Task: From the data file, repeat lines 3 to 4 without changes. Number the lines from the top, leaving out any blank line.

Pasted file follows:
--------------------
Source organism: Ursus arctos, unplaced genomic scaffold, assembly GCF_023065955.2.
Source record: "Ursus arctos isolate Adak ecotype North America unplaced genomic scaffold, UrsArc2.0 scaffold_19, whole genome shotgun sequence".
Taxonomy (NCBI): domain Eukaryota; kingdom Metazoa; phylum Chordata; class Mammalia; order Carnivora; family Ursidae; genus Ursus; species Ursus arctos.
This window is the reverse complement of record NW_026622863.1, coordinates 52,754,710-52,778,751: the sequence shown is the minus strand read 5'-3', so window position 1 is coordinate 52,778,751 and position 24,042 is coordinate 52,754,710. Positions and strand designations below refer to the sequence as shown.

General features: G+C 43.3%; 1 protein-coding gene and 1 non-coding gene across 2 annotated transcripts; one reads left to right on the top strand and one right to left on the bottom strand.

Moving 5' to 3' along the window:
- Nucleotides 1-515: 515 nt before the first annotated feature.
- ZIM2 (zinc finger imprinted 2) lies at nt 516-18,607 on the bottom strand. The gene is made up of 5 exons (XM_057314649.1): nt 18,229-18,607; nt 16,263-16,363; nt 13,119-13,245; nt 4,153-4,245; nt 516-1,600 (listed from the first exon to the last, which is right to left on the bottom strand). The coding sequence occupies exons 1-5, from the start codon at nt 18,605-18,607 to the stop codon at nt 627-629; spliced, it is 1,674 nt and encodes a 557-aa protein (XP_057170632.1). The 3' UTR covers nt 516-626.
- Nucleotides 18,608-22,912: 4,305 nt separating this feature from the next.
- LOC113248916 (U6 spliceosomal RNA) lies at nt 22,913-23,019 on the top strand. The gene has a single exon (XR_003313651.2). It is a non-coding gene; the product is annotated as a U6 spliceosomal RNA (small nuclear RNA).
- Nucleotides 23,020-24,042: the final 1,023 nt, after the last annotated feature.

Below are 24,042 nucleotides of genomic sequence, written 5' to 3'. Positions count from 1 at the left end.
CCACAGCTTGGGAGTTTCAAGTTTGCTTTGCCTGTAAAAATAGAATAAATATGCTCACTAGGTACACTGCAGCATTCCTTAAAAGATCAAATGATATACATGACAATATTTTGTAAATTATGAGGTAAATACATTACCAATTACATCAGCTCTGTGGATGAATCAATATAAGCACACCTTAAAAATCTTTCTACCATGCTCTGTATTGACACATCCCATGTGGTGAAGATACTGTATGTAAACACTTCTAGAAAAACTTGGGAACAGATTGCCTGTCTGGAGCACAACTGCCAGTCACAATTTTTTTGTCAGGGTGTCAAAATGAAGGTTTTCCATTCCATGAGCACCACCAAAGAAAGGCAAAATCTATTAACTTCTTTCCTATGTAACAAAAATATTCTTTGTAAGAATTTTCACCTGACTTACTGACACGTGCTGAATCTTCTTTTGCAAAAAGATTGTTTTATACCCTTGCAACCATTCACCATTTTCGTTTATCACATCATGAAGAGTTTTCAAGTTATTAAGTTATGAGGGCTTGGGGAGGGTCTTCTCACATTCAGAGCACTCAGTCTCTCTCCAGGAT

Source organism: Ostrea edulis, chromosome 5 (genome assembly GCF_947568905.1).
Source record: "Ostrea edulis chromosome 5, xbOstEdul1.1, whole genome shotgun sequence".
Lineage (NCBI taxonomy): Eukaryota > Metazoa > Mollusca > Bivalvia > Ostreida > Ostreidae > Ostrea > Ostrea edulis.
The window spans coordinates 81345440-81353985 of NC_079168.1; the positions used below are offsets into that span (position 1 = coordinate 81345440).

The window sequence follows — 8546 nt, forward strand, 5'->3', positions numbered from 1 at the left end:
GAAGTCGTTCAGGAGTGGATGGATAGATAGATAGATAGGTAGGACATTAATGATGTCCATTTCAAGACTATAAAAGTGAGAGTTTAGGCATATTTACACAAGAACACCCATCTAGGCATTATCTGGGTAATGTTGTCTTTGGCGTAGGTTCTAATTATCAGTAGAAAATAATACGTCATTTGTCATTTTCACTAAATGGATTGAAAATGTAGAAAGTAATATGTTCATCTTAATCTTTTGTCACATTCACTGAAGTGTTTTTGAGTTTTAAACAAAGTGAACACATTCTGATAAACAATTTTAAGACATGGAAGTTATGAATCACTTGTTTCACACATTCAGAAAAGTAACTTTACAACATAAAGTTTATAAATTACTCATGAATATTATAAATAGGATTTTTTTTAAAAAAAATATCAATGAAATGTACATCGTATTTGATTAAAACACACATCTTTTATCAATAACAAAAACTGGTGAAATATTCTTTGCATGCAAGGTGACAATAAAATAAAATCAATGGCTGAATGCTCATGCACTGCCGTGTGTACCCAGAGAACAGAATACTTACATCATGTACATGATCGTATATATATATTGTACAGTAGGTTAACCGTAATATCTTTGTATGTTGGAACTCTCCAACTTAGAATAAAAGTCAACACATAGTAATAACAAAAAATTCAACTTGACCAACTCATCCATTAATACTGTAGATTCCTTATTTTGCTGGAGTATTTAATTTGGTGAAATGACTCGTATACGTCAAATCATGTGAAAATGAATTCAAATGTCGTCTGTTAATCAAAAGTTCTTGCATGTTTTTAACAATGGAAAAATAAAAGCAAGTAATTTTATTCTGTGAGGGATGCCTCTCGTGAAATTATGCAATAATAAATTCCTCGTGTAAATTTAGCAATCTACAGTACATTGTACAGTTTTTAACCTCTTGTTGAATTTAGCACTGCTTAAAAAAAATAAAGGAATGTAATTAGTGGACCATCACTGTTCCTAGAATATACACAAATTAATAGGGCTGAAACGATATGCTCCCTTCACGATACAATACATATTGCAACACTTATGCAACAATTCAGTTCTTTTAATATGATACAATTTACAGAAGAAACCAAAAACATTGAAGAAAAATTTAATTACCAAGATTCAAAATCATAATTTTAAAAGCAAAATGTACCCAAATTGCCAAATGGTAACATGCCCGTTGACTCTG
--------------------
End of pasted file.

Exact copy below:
Taxonomy (NCBI): domain Eukaryota; kingdom Metazoa; phylum Chordata; class Mammalia; order Carnivora; family Ursidae; genus Ursus; species Ursus arctos.
This window is the reverse complement of record NW_026622863.1, coordinates 52,754,710-52,778,751: the sequence shown is the minus strand read 5'-3', so window position 1 is coordinate 52,778,751 and position 24,042 is coordinate 52,754,710. Positions and strand designations below refer to the sequence as shown.